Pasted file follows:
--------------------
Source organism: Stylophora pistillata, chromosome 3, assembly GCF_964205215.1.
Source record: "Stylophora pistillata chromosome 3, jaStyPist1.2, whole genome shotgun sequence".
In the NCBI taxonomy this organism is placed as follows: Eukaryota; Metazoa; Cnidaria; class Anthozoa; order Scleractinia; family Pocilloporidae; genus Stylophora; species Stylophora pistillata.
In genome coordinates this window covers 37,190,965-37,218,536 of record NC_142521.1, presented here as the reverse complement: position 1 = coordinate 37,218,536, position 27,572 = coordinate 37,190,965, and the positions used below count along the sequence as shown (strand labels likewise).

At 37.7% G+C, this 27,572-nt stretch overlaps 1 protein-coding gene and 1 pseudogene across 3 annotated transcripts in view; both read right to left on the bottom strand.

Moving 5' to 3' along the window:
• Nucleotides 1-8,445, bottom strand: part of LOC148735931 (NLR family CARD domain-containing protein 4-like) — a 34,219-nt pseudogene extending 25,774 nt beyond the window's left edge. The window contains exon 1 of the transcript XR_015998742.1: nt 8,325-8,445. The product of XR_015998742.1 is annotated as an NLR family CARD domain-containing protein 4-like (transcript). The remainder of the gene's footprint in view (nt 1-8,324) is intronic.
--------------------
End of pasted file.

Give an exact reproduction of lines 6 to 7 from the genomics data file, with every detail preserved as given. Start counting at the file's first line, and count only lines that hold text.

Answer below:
Moving 5' to 3' along the window:
• Nucleotides 1-8,445, bottom strand: part of LOC148735931 (NLR family CARD domain-containing protein 4-like) — a 34,219-nt pseudogene extending 25,774 nt beyond the window's left edge. The window contains exon 1 of the transcript XR_015998742.1: nt 8,325-8,445. The product of XR_015998742.1 is annotated as an NLR family CARD domain-containing protein 4-like (transcript). The remainder of the gene's footprint in view (nt 1-8,324) is intronic.